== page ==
Carew Airfield History

 In Airfield, History

It was in April 1938 that the first steps were taken to acquire 600 acres of land to the south of Sageston and the A477 and the east of Carew Cheriton for the construction of a new airfield A number of local farms and businesses were affected by this acquisition by the Air Ministry.

The site of the new airfield was on the same land occupied by the First World War royal naval airship station known as Pembroke or sometimes Milton. The airship station used the same prime farming land, but only 298 acres and operated between 1916 and 1920.

The reason for the name change from that of the First World War was because Pembroke was easily confused with the R.A.F. flying boat base in Pembroke Dock. And the second name used – Milton was the same name as that of the radar station in Oxfordshire.

Operational flying commenced in April 1939 with the arrival of the target towing flight with their Hawker Henleys. They were followed in the summer of that year with the first of many Coastal Command squadrons that were to use Carew Cheriton – 217 equipped with the Avro Anson

During the first year of operational use take-off and landings were by means of a grass strip. This proved problematic during periods of wet weather, and a number of aircraft came to grief as a result of these conditions. Accommodation for the ground crew was under canvas while the air crew were billeted out to the seaside resort of Tenby.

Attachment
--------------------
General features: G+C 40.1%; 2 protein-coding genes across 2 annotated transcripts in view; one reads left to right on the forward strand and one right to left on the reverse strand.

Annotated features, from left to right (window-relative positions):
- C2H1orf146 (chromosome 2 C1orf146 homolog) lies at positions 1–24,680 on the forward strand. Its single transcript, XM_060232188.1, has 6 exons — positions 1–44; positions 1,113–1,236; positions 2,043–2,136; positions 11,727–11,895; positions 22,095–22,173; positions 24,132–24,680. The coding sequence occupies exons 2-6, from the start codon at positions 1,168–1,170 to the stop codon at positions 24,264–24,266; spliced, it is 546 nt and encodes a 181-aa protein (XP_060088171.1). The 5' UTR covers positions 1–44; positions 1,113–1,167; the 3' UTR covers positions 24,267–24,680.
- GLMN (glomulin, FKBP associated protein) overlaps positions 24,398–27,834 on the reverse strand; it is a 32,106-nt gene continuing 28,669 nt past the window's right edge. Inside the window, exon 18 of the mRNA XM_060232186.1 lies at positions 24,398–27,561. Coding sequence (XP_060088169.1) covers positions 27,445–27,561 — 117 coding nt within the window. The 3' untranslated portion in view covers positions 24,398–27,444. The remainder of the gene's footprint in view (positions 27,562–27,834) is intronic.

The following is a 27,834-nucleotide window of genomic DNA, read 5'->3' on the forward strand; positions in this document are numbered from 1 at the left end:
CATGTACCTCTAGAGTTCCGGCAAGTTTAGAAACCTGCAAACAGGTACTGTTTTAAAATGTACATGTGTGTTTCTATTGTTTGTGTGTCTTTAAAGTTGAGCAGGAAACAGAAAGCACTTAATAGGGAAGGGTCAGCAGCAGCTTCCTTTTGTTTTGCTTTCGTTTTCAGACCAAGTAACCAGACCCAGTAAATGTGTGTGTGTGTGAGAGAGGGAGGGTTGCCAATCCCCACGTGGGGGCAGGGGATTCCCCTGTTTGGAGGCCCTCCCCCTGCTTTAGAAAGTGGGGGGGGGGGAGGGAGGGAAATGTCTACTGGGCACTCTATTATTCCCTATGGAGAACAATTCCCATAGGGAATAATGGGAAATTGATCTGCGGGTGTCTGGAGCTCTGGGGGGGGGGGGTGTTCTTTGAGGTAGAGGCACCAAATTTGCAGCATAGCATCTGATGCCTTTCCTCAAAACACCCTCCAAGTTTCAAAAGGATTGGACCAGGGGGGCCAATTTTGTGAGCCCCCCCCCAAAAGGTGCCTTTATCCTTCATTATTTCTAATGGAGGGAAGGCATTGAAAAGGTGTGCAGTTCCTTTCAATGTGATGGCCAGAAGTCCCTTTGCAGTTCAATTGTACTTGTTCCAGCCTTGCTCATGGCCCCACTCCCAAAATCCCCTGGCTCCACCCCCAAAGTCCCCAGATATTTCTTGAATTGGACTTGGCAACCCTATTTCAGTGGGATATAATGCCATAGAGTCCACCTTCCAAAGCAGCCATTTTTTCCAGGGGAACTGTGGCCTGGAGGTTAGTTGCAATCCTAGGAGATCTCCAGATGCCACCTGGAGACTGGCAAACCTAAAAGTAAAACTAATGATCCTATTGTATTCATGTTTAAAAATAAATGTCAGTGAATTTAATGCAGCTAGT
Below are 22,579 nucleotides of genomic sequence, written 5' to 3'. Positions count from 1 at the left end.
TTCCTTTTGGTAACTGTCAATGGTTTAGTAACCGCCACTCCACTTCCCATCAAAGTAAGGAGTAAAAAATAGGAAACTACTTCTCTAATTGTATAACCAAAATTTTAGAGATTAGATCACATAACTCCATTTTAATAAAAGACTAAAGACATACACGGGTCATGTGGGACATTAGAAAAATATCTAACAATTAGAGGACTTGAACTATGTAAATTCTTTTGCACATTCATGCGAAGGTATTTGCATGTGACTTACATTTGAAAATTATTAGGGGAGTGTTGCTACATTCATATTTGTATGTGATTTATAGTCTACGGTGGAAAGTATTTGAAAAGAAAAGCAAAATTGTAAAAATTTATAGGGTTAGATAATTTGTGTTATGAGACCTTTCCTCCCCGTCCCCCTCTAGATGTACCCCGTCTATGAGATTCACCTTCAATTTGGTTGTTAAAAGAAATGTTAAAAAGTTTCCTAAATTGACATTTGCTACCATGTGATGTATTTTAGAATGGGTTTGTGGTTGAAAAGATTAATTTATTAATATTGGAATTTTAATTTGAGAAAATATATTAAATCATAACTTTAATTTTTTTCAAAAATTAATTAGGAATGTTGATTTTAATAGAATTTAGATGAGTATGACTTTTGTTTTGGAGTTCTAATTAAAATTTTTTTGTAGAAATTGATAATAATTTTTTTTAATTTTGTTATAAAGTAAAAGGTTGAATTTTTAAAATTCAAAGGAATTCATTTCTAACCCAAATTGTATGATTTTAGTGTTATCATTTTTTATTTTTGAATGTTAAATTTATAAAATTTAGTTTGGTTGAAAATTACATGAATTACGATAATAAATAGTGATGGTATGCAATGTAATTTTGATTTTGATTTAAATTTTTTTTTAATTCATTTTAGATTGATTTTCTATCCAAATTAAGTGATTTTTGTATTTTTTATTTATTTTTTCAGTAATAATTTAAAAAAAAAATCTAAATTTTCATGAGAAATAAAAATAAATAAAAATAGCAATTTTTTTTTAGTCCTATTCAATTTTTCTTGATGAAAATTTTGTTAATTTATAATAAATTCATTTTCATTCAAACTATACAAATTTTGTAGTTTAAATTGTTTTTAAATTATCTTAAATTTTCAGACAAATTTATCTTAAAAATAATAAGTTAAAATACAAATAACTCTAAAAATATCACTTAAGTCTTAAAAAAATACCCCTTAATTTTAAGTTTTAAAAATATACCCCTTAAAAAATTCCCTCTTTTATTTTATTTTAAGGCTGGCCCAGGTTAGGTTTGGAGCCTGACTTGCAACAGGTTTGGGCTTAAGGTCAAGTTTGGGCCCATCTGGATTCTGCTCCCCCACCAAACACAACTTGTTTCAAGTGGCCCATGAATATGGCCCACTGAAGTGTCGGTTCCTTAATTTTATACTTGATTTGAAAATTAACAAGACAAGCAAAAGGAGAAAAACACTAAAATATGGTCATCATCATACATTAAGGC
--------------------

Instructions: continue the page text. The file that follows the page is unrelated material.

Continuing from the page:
Construction of three concrete runways commenced in the summer of 1940 and it was early 1941 before these were completed with their taxiways.

Runway sizes are as follows:

12/30……..

1040m x 50m

06/24……..

965m x 50m

16/24……..

765m x 50m

Many local building firms were employed in the construction of the camp complex and billets.

During its time as a Coastal Command airfield Carew Cheriton came under the control of 15 group based at Plymouth. A transfer to Technical Training Command took place in October 1942. The airfield finally closed in November 1945.

Today the airfield has been returned to agricultural and light industrial use with the main building complex area being cleared in the mid sixties. However, many reminders of life as a wartime airfield can still be found today and the landscape holds a wealth of interesting structures in this period of history or architecture.

In 2007 – 62 years since the end of the war the runways and their taxiways still remain and have been put to many uses. The secondary runway and intersection are in constant use for the Sunday market and other public events using the Carew Pavillion building situated on the intersection.

Some of the remaining buildings are:

  • Main Stores

  • Workshops

  • Bomb Fusing Bay

  • Bomb Stores

  • Gymnasium

  • Turret Trainer

  • Various Air Raid Shelters

  • Hanger Bases

  • Ablutions Block

  • Battle HQ

One of Carew Cheriton’s features can still be seen today. The ring of gun emplacements that circled the airfield on the overlooking high ground clearly show the defences put in place to counter an airborne invasion.

The centerpiece of the remaining buildings must be the control tower built to a “local design” and now subject to a community restoration project and the main theme of this website.

Important Notice: Please bear in mind that many of the remaining buildings are situated on private land.

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